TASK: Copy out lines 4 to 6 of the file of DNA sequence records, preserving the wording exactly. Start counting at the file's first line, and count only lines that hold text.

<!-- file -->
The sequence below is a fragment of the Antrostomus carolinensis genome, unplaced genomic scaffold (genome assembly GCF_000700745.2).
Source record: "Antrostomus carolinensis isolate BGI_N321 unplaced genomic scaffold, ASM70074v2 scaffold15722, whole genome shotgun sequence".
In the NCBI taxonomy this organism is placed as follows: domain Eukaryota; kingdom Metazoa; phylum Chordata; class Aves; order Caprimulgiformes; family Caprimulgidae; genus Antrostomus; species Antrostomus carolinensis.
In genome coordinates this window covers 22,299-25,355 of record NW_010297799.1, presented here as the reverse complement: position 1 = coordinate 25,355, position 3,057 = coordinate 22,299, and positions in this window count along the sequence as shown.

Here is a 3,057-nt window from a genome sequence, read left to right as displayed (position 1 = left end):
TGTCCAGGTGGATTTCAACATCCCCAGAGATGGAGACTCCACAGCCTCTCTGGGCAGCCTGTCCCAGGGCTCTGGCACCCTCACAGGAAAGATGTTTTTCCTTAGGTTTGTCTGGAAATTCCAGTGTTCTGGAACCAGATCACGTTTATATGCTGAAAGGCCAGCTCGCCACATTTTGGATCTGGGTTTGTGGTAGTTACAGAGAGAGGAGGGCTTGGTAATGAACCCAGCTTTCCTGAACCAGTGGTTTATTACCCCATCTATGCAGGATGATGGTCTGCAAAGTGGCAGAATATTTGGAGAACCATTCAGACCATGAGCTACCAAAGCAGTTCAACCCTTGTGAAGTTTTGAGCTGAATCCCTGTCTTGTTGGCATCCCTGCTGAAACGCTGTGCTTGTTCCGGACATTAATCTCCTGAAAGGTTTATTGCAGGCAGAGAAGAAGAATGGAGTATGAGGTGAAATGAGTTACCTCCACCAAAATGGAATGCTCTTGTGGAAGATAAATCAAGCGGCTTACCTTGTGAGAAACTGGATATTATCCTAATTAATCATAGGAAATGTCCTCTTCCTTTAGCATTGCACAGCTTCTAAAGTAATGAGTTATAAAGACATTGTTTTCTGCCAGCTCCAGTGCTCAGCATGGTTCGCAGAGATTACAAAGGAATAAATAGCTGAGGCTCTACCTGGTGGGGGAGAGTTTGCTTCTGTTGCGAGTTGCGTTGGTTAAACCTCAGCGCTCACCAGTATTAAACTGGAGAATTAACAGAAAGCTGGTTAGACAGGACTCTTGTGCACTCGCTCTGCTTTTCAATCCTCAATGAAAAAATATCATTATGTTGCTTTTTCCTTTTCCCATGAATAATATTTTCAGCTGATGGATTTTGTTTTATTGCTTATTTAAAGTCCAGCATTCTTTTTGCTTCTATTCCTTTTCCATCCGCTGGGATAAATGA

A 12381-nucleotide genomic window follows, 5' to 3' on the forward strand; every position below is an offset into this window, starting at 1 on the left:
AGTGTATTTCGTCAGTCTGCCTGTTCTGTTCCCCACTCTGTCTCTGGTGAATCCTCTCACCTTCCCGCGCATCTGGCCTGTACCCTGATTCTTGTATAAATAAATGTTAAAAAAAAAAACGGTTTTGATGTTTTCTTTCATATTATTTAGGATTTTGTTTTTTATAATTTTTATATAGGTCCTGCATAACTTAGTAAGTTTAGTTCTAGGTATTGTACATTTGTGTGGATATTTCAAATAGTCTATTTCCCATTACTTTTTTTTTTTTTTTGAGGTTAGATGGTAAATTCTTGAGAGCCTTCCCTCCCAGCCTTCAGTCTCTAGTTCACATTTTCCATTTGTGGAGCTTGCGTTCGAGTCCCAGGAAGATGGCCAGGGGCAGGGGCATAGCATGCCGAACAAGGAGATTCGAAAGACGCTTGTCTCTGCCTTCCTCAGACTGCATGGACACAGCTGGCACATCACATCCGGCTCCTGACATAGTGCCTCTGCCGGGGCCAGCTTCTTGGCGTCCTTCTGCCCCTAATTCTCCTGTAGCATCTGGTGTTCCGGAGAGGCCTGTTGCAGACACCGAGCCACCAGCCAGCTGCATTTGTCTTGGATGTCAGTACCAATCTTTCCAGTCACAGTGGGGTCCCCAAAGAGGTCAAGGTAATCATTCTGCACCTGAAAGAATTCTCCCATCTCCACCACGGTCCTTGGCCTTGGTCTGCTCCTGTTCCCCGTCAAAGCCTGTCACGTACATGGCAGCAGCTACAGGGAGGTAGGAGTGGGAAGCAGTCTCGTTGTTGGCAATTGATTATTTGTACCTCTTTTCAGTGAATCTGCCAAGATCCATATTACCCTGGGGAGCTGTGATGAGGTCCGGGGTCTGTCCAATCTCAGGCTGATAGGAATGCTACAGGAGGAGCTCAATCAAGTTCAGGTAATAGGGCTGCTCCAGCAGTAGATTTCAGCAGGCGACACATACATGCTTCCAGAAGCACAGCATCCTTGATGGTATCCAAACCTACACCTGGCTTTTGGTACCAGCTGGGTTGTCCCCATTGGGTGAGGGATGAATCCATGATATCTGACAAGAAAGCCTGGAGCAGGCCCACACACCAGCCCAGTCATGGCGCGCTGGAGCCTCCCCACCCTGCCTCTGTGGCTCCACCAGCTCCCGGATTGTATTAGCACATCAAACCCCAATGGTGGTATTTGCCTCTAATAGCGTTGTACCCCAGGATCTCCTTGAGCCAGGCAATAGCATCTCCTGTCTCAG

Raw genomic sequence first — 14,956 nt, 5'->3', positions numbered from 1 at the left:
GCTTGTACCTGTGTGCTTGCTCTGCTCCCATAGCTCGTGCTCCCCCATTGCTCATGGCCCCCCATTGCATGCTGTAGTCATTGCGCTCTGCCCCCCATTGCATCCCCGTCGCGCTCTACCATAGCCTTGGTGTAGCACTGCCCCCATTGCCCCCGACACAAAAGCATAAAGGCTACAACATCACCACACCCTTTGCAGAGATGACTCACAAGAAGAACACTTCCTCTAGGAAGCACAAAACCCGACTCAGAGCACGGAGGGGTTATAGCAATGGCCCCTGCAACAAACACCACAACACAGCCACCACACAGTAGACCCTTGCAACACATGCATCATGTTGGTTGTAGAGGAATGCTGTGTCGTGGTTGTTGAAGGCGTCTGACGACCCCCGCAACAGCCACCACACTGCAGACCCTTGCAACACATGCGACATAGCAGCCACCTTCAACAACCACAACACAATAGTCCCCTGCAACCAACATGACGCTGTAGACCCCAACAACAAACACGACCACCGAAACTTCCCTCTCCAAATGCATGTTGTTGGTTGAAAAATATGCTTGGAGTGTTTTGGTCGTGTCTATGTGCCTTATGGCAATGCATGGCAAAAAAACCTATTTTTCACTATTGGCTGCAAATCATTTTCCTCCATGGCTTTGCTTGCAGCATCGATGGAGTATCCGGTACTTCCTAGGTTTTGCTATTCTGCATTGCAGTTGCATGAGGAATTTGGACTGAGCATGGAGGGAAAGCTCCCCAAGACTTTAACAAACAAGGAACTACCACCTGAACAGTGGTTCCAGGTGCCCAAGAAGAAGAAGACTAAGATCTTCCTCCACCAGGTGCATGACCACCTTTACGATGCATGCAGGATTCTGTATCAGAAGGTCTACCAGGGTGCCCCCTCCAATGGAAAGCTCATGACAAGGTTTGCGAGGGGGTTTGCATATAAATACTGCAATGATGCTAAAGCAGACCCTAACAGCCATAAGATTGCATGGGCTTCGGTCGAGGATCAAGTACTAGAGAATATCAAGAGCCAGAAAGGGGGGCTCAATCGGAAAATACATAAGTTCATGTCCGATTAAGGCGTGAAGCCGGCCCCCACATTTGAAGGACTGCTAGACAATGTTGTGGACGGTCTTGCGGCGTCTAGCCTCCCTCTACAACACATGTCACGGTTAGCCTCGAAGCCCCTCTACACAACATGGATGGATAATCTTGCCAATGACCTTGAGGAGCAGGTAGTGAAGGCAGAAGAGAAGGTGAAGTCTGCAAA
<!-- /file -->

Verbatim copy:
In genome coordinates this window covers 22,299-25,355 of record NW_010297799.1, presented here as the reverse complement: position 1 = coordinate 25,355, position 3,057 = coordinate 22,299, and positions in this window count along the sequence as shown.

Here is a 3,057-nt window from a genome sequence, read left to right as displayed (position 1 = left end):
TGTCCAGGTGGATTTCAACATCCCCAGAGATGGAGACTCCACAGCCTCTCTGGGCAGCCTGTCCCAGGGCTCTGGCACCCTCACAGGAAAGATGTTTTTCCTTAGGTTTGTCTGGAAATTCCAGTGTTCTGGAACCAGATCACGTTTATATGCTGAAAGGCCAGCTCGCCACATTTTGGATCTGGGTTTGTGGTAGTTACAGAGAGAGGAGGGCTTGGTAATGAACCCAGCTTTCCTGAACCAGTGGTTTATTACCCCATCTATGCAGGATGATGGTCTGCAAAGTGGCAGAATATTTGGAGAACCATTCAGACCATGAGCTACCAAAGCAGTTCAACCCTTGTGAAGTTTTGAGCTGAATCCCTGTCTTGTTGGCATCCCTGCTGAAACGCTGTGCTTGTTCCGGACATTAATCTCCTGAAAGGTTTATTGCAGGCAGAGAAGAAGAATGGAGTATGAGGTGAAATGAGTTACCTCCACCAAAATGGAATGCTCTTGTGGAAGATAAATCAAGCGGCTTACCTTGTGAGAAACTGGATATTATCCTAATTAATCATAGGAAATGTCCTCTTCCTTTAGCATTGCACAGCTTCTAAAGTAATGAGTTATAAAGACATTGTTTTCTGCCAGCTCCAGTGCTCAGCATGGTTCGCAGAGATTACAAAGGAATAAATAGCTGAGGCTCTACCTGGTGGGGGAGAGTTTGCTTCTGTTGCGAGTTGCGTTGGTTAAACCTCAGCGCTCACCAGTATTAAACTGGAGAATTAACAGAAAGCTGGTTAGACAGGACTCTTGTGCACTCGCTCTGCTTTTCAATCCTCAATGAAAAAATATCATTATGTTGCTTTTTCCTTTTCCCATGAATAATATTTTCAGCTGATGGATTTTGTTTTATTGCTTATTTAAAGTCCAGCATTCTTTTTGCTTCTATTCCTTTTCCATCCGCTGGGATAAATGA